5G in India Finally Arrives after US$19 Billion Spectrum Auction Completed

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By Gu Zhang | 3Q 2022 | IN-6639

India completed its spectrum auctions and offered a rich mid-band resource. Commercial launch is closely followed within a month. ABI Research forecasts that the market penetration of 5G adoption in India will reach 28.5% in 2027.

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Three Operators and One DIY Enterprise Participated in India's 5G Spectrum Auction

NEWS


On August 1, 2022, India completed spectrum auctions for 5G with a result of Rs 1.5 lakh crore (US$19 billion). In total, about 51.2 Gigahertz (GHz) of the spectrum was sold from 700 Megahertz (MHz) to 26 GHz, with the most interest in the mid-band. Owners of those spectrums are Jio (700 MHz, 800 MHz, 1800 MHz, 3300 MHz, and 26 GHz), Bharti Airtel (900 MHz, 1800 MHz, 2100 MHz, 3300 MHz, and 26 GHz), Vodafone Idea (1800 MHz, 2100 MHz, 2500 MHz, 3300 MHz, and 26 GHz), and the new entrant, Adani Group, which only acquired the Millimeter Wave (mmWave) band of 26 GHz.

After the completion of the spectrum auction, Jio and Airtel are competing to be the first launcher in August. Airtel has signed deals with Nokia, Ericsson, and Samsung for its initial 5G launch. Adani Group, as a non-telecoms company, participated in the spectrum auction thanks to a new decision from the regulator—the enterprise was allowed to acquire spectrum directly from the regulator to build a private network for Industry 4.0 applications. Adani Group stated earlier that it has no intention to enter the mobile consumer market, but will focus on building a private network for its own businesses, e.g., airport, ports, logistics, power generation, and data center.

A Fast Rollout after a Long Wait for India's 5G Players

IMPACT


Spectrum auctions in India have been postponed several times since early 2020. The main reason is the conflict of interests for the spectrum reservation. For example, the Broadband India Forum (BIF), representing members of technology giants like Amazon, Cisco, Facebook, Google, and Intel, was working on spectrum allocation for private captive 5G networks, i.e., a network set up by a private entity for use by just one organization, which Mobile Network Operators (MNOs) argued against. Additionally, MNOs expressed concerns about revenue from the 5G consumer market, so they were bargaining with the regulator for more affordable base prices. Some blame was placed on 5Gi, an indigenous 5G standard promoted by the regulator to address the 5G coverage cost issues and to enhance India’s technology leadership. Introducing a new standard would bring extra costs to MNOs due to the need for devices and equipment to be compatible with 5Gi. As a result, the settlement of the 5G auction marked a true milestone.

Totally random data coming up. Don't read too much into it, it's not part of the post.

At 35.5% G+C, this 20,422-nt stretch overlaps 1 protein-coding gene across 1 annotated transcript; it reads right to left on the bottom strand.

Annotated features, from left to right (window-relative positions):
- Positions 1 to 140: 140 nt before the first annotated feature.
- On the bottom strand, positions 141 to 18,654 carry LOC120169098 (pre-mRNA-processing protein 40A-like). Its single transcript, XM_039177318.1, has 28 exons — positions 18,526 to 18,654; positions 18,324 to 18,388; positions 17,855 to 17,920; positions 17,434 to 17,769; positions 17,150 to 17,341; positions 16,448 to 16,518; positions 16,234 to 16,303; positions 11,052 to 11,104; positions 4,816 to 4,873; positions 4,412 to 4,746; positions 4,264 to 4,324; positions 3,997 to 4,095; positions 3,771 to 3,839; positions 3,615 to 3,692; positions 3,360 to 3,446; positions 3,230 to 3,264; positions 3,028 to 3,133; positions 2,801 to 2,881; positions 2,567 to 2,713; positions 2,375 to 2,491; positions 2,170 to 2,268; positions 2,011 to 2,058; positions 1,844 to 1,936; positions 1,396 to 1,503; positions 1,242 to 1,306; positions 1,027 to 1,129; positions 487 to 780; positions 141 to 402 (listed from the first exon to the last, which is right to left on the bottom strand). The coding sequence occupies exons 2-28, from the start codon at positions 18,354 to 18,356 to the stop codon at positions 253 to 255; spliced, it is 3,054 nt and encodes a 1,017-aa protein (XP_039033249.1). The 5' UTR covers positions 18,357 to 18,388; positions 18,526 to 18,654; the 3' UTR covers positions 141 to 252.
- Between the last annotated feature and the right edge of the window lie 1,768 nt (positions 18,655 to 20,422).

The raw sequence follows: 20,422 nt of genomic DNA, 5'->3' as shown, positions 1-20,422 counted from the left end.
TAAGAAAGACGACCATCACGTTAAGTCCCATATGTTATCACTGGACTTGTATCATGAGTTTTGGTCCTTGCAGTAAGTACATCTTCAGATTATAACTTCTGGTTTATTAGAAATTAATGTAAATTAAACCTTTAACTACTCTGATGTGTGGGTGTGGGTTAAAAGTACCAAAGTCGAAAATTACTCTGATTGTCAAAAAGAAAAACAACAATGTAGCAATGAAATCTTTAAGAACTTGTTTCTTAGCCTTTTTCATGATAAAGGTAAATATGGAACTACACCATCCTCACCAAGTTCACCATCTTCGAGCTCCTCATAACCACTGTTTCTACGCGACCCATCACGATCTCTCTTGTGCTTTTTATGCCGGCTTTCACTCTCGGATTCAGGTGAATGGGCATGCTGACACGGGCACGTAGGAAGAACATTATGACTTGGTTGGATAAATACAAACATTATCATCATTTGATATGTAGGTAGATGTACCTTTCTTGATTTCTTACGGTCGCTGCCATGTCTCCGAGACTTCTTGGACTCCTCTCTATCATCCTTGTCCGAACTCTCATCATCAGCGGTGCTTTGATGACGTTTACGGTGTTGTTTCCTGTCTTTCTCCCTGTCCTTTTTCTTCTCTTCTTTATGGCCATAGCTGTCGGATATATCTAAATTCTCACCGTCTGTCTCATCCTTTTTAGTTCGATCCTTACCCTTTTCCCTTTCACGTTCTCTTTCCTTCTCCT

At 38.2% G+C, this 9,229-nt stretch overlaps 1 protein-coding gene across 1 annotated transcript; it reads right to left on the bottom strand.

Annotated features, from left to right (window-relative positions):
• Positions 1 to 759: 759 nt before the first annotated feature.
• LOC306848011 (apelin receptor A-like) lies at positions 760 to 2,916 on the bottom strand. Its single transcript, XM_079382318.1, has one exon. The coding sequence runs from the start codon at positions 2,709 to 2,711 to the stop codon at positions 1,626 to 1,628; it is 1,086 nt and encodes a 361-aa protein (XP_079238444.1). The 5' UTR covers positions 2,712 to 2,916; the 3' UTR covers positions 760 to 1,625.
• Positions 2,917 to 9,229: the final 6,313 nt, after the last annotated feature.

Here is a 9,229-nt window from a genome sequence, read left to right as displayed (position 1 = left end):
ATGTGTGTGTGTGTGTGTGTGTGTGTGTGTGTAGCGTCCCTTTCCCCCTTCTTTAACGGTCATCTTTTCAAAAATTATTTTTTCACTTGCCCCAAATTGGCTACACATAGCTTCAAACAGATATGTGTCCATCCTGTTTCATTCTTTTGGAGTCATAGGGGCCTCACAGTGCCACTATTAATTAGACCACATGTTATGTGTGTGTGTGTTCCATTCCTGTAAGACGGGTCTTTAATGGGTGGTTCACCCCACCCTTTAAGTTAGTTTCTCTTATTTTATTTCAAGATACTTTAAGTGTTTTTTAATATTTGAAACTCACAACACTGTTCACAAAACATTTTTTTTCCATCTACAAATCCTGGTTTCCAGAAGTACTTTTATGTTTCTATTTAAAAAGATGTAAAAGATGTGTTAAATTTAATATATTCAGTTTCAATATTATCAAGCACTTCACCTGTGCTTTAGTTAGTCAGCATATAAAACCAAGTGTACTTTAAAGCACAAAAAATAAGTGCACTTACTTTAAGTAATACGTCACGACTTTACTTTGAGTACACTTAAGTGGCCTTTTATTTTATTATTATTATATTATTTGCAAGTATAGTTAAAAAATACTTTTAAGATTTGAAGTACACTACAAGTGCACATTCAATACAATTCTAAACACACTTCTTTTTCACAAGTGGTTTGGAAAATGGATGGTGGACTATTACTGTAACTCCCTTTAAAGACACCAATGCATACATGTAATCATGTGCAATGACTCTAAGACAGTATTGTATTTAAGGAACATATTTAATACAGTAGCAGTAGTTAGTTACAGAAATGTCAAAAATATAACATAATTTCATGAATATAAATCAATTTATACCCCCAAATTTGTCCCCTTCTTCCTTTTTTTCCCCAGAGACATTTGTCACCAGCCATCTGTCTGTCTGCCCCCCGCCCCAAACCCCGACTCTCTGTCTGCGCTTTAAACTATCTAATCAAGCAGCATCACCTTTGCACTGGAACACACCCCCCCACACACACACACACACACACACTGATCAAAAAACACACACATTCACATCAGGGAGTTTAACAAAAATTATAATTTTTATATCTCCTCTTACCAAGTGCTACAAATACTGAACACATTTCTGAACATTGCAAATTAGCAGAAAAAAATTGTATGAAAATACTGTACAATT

A long wait makes the market well prepared for the commercial launch. The market has a sufficient portfolio of 5G smartphones at a wide price range, and operators have done several trials to evaluate their best deployment models. Jio aimed to launch 5G on August 15 to celebrate its anniversary. And Bharti Airtel intended to make the launch in the same month. The commercial launch of public 5G starts from Non-Standalone (NSA) 5G networks in metropolitan cities. A wide rollout to cover key urban and rural areas will take 1 or 2 years. At the same time, mobile operators (i.e., Airtel, Vi, and Jio) are in talks with enterprises and trialing with partners to deploy private 5G networks for Industry 4.0 use cases, which are expected to be the major revenue driver.

Digital Economy and Industry 4.0 Use Cases with 5G Networks

RECOMMENDATIONS


ABI Research estimates that, in 2027, 28.5% of the total subscribers in India will upgrade to 5G, which will make India the third largest market with more than 300 million 5G subscribers by then (after China and the United States). (See ABI Research’s Network Technology and Market Tracker (MD-NWMT-106).) Along with investment in 5G, the market will keep expanding 4G coverage to rural areas, funded by the government, and there has been significant investment in fiber assets. According to a local survey, most Indian mobile users suffer from a poor network and low speed, which can’t support mobile applications like digital payments on the existing 3G/4G networks. ABI Research expects significant improvements in the coming years, with increasing investment in network infrastructure.

In the consumer market, mobile operators need to provide flexible and affordable data bundles with handset options for customers, which will help them maximize 5G customer acquisitions. Meanwhile, operators should partner with third-party content/platform providers and increase data consumption channels, e.g., online small businesses, entertainment apps, and online training/education platforms.

The enterprise market is more important to mobile operators. The Indian market is expected to approach a digital revolution, which means large-scale revenue sources from the industry. Mobile operators should continue to invest in Industry 4.0 use cases with 5G networks to drive progress in industrial automation. On one hand, it will help operators directly generate revenue streams from their 5G network infrastructure. On the other hand, it will improve the overall economy of the country and eventually increase affordability for the consumer market.

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